Releasing history


Photos by NASA, ESA, CSA, STSCL, and Kerry Dahlen.

Last Christmas, Amrit Nam Khalsa, B.S. mechanical engineering ’18, woke up to a wonderful gift: the perfect launch of the $10 billion James Webb Space Telescope, the largest, most complex space telescope ever built.

“I thought, ‘Finally, this is actually happening.’ Then I thought, ‘Now comes the hard part,’” Khalsa said. “The launch was not necessarily the hardest thing the telescope had to endure. There were still weeks of nail-biting deployments and positioning.”

Portrait of Amrit Nam Khalsa
Amrit Nam Khalsa
Khalsa’s first job after graduating was ordnance engineer (eventually lead ordnance engineer) for the Webb program at Northrop Grumman, the telescope’s prime contractor, in Redondo Beach, California.

“The first time I set foot in the high bay and looked up at the telescope, I was just 22. It’s hard to appreciate the scale until you’re right there,” Khalsa said. “You feel the energy change and you think, ‘Whoa, this is big; this is something monumental that could change our fundamental understanding of science.’”

Khalsa’s four-person team was responsible for testing and troubleshooting the telescope’s 178 nonexplosive actuators. The devices are a type of hold-down release mechanism used to secure elements of a spacecraft or its payload during launch. On command, HDRMs release to allow equipment to move into operating positions.

To fit inside the Ariane 5 rocket that carried it into space, the telescope was folded up. Critical elements, like the solar power array, communications antennae, sunshield, and mirrors were all secured by HDRMs. During Webb’s monthlong journey to its permanent station, each component had to be released and deployed in a tightly choreographed sequence. A single HDRM failure could compromise the mission.

Khalsa had moved on to his current position with Blue Origin in Seattle when the telescope launched. But, of course, he still felt a tremendous personal and professional connection to Webb. He checked for updates several times a day throughout the flight.

“Every one of those actuators was a potential point of mechanical failure that carried an insane amount of risk. So, yeah, I was a little anxious,” Khalsa said.

Amrit Nam Khalsa with a group in lab uniform.
Amrit Nam Khalsa with Webb after successful mirror wing deployments. This would be the last time the mirrors were in an open configuration until the telescope was halfway to its operational destination a million miles from Earth.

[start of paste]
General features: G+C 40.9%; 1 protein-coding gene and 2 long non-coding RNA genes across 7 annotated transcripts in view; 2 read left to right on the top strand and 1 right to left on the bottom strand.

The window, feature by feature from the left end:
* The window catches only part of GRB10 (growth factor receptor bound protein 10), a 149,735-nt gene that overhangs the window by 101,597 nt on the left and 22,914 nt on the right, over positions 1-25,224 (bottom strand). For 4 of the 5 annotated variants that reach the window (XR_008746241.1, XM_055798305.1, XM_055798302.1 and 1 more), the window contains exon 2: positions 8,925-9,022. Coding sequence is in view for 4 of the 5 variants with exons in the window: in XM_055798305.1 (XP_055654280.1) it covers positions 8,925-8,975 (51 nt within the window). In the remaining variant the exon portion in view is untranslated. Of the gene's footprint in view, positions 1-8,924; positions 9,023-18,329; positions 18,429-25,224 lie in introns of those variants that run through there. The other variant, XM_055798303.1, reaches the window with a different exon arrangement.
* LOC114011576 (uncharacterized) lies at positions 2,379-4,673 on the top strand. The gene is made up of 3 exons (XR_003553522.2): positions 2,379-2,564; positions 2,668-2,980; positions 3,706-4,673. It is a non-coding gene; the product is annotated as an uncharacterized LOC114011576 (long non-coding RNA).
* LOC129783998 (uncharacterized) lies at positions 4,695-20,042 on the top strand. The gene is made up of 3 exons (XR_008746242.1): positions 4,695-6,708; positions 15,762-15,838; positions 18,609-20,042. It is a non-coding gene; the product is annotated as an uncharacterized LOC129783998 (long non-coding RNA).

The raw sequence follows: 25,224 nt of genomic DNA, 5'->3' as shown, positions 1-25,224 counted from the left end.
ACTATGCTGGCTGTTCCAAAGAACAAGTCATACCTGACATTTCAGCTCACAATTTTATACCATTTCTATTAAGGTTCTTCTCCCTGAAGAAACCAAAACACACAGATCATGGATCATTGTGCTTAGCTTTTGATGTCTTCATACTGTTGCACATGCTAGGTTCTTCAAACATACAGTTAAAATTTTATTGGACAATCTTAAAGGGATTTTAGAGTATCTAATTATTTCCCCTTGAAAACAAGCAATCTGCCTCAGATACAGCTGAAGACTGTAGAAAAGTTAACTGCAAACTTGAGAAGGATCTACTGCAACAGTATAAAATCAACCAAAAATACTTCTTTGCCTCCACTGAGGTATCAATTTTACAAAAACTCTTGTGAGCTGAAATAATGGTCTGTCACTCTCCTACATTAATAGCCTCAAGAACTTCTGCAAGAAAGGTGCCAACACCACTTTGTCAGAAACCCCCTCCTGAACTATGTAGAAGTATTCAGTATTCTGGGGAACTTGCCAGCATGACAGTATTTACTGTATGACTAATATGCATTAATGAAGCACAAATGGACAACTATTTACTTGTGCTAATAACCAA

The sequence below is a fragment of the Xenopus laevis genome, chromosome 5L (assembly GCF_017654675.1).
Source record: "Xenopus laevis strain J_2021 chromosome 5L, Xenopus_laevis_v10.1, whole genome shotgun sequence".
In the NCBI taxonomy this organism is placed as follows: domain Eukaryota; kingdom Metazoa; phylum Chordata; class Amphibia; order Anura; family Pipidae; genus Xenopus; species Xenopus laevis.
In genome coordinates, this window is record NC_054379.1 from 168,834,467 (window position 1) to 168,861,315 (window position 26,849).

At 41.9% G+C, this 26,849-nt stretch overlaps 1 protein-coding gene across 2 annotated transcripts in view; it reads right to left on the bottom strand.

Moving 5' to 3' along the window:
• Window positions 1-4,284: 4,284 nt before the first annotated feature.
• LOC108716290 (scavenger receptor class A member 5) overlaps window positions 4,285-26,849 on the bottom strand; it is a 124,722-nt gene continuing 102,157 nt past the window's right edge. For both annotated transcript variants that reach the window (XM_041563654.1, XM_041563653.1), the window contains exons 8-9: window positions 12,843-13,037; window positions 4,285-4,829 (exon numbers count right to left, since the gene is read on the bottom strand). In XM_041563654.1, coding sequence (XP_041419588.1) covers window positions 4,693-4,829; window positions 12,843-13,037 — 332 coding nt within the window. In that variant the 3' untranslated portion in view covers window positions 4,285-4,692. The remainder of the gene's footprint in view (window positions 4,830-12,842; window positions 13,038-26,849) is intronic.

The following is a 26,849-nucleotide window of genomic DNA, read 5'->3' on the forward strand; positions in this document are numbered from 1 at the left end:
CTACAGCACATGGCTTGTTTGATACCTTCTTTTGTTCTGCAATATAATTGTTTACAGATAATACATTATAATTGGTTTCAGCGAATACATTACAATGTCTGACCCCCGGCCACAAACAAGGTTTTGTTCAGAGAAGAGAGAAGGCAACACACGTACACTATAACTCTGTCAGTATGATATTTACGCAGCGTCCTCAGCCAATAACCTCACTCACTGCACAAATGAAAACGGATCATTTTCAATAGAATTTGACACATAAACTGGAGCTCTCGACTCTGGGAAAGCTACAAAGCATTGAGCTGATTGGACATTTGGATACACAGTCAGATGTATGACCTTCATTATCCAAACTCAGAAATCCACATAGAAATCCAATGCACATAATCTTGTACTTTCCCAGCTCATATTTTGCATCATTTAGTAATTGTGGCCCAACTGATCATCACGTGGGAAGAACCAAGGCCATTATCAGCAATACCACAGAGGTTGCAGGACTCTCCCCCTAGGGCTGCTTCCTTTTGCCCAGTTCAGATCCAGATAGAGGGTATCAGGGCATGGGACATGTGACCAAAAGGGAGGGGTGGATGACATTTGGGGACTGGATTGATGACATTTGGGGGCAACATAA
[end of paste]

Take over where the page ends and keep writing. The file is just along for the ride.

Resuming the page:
They all worked perfectly.

When the last segment of the telescope’s enormous mirror swung into place two weeks after launch, he felt relief and a sense of accomplishment — and then again, once the telescope reached its destination 1 million miles from Earth.

Fully deployed, the telescope looks like a giant golden honeycomb riding atop a diamond-shaped silver surfboard. Its sunshield covers the area of a tennis court, and its hexagonally segmented mirror is more than six times the size of the one on the Hubble Space Telescope. According to NASA, Webb will allow scientists to peer back 13.6 billion years, when the first galaxies formed after the Big Bang.

At Blue Origin, Khalsa is responsible for integrating payloads for the New Glenn program. According to the company, New Glenn’s massive launch vehicle will be capable of carrying people and payloads into Earth orbit, and possibly beyond.

Khalsa was a senior before he even considered a career in aerospace. “I thought, ‘Oh, I’ll just get some manufacturing job in Portland and follow that general path,’” he said.

Everything changed when the time came to choose a senior capstone project. He wanted something different and challenging, so he convinced some friends to join a team that would design and build a high-altitude rocket. And it would be yet another chance for the type of valuable hands-on learning that he’d enjoyed throughout his college career.

“I didn’t think it would lead anywhere new. It was more like something that just seemed cool,” he said. “As soon as I got started on the project, I knew instantly that I wanted a career in aerospace. I never looked back.”

He gives Nancy Squires a lot of the credit. Squires, who died in June 2021, was a senior instructor of mechanical engineering and served as the capstone project’s senior advisor. Her numerous accomplishments included spearheading Oregon State’s aerospace engineering program.

“I took some courses with Nancy. I liked the topics, and I liked her as a teacher,” Khalsa said. “Her passion for space and space exploration was inspiring, and she cared about her students in a way that I had not experienced.” Even years after Khalsa graduated, Squires would reach out periodically just to check in. “She was a mentor and a friend. She was phenomenal, and she’s the reason I found where I wanted to be.”

After Webb arrived at its final destination in late January, a series of algorithms fine-tuned the position of its 18 mirror segments, allowing them to function as a single mirror. Engineers then calibrated its instruments in preparation for initial operations. NASA released the telescope’s first images to the public over the summer.

“My entire career has taken a very different trajectory than anything I expected,” Khalsa said. “I’m just proud to have contributed to something so big.”

This landscape of “mountains” and “valleys” speckled with glittering stars is actually the edge of a nearby, young, star-forming region called NGC 3324 in the Carina Nebula.
Dec. 6, 2022